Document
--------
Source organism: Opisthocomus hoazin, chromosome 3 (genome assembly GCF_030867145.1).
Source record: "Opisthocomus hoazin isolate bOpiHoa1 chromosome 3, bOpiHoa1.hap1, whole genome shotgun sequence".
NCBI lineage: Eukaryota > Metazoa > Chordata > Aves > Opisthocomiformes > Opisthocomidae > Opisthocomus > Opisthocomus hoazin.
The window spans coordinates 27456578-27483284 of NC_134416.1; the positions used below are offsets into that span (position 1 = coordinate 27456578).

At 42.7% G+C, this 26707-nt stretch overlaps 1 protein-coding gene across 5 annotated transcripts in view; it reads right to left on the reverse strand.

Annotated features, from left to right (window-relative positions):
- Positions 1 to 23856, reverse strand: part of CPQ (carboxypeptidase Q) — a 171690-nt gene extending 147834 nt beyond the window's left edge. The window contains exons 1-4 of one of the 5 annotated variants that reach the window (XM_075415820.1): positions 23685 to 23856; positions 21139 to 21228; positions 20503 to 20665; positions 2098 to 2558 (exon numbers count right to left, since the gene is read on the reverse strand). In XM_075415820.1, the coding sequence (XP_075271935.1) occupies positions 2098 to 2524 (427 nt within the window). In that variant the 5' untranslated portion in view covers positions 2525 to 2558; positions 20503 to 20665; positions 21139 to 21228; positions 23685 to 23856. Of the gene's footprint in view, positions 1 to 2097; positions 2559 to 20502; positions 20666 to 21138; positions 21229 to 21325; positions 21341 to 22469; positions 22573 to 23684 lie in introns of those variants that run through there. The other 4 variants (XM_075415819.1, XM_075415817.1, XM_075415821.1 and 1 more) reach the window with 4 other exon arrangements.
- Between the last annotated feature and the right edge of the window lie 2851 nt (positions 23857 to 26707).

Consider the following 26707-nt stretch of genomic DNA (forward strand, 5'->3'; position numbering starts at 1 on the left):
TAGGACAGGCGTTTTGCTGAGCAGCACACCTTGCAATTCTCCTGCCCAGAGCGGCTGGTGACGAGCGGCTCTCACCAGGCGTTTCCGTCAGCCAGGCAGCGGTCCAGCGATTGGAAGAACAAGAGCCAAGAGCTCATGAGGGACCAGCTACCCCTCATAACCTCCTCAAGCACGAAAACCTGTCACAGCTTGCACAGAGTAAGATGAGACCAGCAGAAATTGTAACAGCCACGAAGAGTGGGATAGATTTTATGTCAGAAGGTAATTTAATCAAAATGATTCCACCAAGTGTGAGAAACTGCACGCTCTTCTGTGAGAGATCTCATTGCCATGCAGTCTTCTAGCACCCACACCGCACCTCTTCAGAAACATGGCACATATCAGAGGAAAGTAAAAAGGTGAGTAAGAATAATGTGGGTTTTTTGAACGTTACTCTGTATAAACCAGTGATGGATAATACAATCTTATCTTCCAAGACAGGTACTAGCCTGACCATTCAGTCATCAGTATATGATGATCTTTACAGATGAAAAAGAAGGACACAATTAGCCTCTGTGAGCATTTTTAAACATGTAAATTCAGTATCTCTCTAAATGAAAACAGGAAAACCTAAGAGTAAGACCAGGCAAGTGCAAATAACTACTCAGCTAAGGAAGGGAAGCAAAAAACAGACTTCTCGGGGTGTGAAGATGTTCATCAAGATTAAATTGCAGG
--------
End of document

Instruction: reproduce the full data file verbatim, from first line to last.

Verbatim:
Source organism: Opisthocomus hoazin, chromosome 3 (genome assembly GCF_030867145.1).
Source record: "Opisthocomus hoazin isolate bOpiHoa1 chromosome 3, bOpiHoa1.hap1, whole genome shotgun sequence".
NCBI lineage: Eukaryota > Metazoa > Chordata > Aves > Opisthocomiformes > Opisthocomidae > Opisthocomus > Opisthocomus hoazin.
The window spans coordinates 27456578-27483284 of NC_134416.1; the positions used below are offsets into that span (position 1 = coordinate 27456578).

At 42.7% G+C, this 26707-nt stretch overlaps 1 protein-coding gene across 5 annotated transcripts in view; it reads right to left on the reverse strand.

Annotated features, from left to right (window-relative positions):
- Positions 1 to 23856, reverse strand: part of CPQ (carboxypeptidase Q) — a 171690-nt gene extending 147834 nt beyond the window's left edge. The window contains exons 1-4 of one of the 5 annotated variants that reach the window (XM_075415820.1): positions 23685 to 23856; positions 21139 to 21228; positions 20503 to 20665; positions 2098 to 2558 (exon numbers count right to left, since the gene is read on the reverse strand). In XM_075415820.1, the coding sequence (XP_075271935.1) occupies positions 2098 to 2524 (427 nt within the window). In that variant the 5' untranslated portion in view covers positions 2525 to 2558; positions 20503 to 20665; positions 21139 to 21228; positions 23685 to 23856. Of the gene's footprint in view, positions 1 to 2097; positions 2559 to 20502; positions 20666 to 21138; positions 21229 to 21325; positions 21341 to 22469; positions 22573 to 23684 lie in introns of those variants that run through there. The other 4 variants (XM_075415819.1, XM_075415817.1, XM_075415821.1 and 1 more) reach the window with 4 other exon arrangements.
- Between the last annotated feature and the right edge of the window lie 2851 nt (positions 23857 to 26707).

Consider the following 26707-nt stretch of genomic DNA (forward strand, 5'->3'; position numbering starts at 1 on the left):
TAGGACAGGCGTTTTGCTGAGCAGCACACCTTGCAATTCTCCTGCCCAGAGCGGCTGGTGACGAGCGGCTCTCACCAGGCGTTTCCGTCAGCCAGGCAGCGGTCCAGCGATTGGAAGAACAAGAGCCAAGAGCTCATGAGGGACCAGCTACCCCTCATAACCTCCTCAAGCACGAAAACCTGTCACAGCTTGCACAGAGTAAGATGAGACCAGCAGAAATTGTAACAGCCACGAAGAGTGGGATAGATTTTATGTCAGAAGGTAATTTAATCAAAATGATTCCACCAAGTGTGAGAAACTGCACGCTCTTCTGTGAGAGATCTCATTGCCATGCAGTCTTCTAGCACCCACACCGCACCTCTTCAGAAACATGGCACATATCAGAGGAAAGTAAAAAGGTGAGTAAGAATAATGTGGGTTTTTTGAACGTTACTCTGTATAAACCAGTGATGGATAATACAATCTTATCTTCCAAGACAGGTACTAGCCTGACCATTCAGTCATCAGTATATGATGATCTTTACAGATGAAAAAGAAGGACACAATTAGCCTCTGTGAGCATTTTTAAACATGTAAATTCAGTATCTCTCTAAATGAAAACAGGAAAACCTAAGAGTAAGACCAGGCAAGTGCAAATAACTACTCAGCTAAGGAAGGGAAGCAAAAAACAGACTTCTCGGGGTGTGAAGATGTTCATCAAGATTAAATTGCAGG